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Unionists show their support for the Canadian cabotage laws in St. John’s Newfoundland.

Unionists show their support for the Canadian cabotage laws in St. John’s Newfoundland.

MTD Eastern Area Executive Board Member Jim Given speaks with a local police officer during the Toronto march.

MTD Eastern Area Executive Board Member Jim Given speaks with a local police officer during the Toronto march.

“I am so proud of all the union members who marched all across Canada calling on members of Parliament to reject provisions that would give good Canadian jobs to foreigners,” declared MTD Eastern Area Executive Board Member Jim Given. “We put maritime and its issues front-and-center all across the country.”

Thousands of union members and supporters marched in Toronto, Montreal, Vancouver, Victoria, Prince Rupert (British Columbia) and St. John’s (Newfoundland) under the banner of the Canadian Maritime & Supply Chain Coalition (CMSCC). Given is CMSCC chair and also serves as the president of the Seafarers Union of Canada.

The coalition was protesting language in the Canadian-European Union Comprehensive Economic Trade Agreement (CETA) that would open certain domestic trading routes to foreign and flag-of-convenience shipping, which would risk Canadian jobs as well as nation’s security and environment. It noted the changes proposed by CETA could result in not only unemployment of Canadian mariners, but also diminish the important role Canadian-flag shipping plays in the national economy.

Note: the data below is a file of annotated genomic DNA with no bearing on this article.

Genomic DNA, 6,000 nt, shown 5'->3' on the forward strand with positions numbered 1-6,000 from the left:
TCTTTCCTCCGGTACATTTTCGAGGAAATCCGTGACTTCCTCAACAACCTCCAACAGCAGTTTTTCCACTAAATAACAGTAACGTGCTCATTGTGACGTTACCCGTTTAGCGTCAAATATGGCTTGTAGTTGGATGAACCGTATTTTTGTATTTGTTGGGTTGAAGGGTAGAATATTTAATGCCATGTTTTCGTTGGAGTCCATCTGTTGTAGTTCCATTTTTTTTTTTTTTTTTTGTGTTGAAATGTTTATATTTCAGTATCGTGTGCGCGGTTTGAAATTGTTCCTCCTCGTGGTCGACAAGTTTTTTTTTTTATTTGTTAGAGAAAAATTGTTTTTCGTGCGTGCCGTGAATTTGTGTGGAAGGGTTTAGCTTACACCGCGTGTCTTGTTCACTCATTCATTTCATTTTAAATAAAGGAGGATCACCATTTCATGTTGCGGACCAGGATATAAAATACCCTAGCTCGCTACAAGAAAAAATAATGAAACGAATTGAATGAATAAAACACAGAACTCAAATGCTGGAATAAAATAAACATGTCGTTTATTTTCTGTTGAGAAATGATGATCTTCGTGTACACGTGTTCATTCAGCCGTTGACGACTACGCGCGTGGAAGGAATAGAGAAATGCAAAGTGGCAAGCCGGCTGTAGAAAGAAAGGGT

Additionally, the CMSCC reported leaked documents from talks for the Trade in Services Agreement between Canada and 22 other nations reveal negotiators seeking to liberalize market access to the country’s coastal trades. If implemented, this would allow foreign-crewed vessels access to cargo that currently is handled by Canadian-flag, Canadian-crewed vessels.

Finally, protesters were concerned that the Canada Transportation Act Review (also known as the Emerson Report) calls for the elimination of cabotage laws regarding domestic maritime transportation without any regard to the economic and social outcome of the Canadian merchant marine and the 250,000 people employed in the coastal trades.

“This cannot stand unchallenged,” added Given. “All these actions affect our jobs and our communities. That is why all unions, not just those in maritime, have a stake in this important fight.”

Among the unions taking part in the January 12 marches were the SIU of Canada, Steel Workers, ILA, UFCW, ILWU, Machinists, IBEW, UNIFOR, Operating Engineers, IUPAT, Transport and General Workers, Teamsters and Canadian Union of Public Employees.

Given stated more actions and protests can be expected in the coming weeks.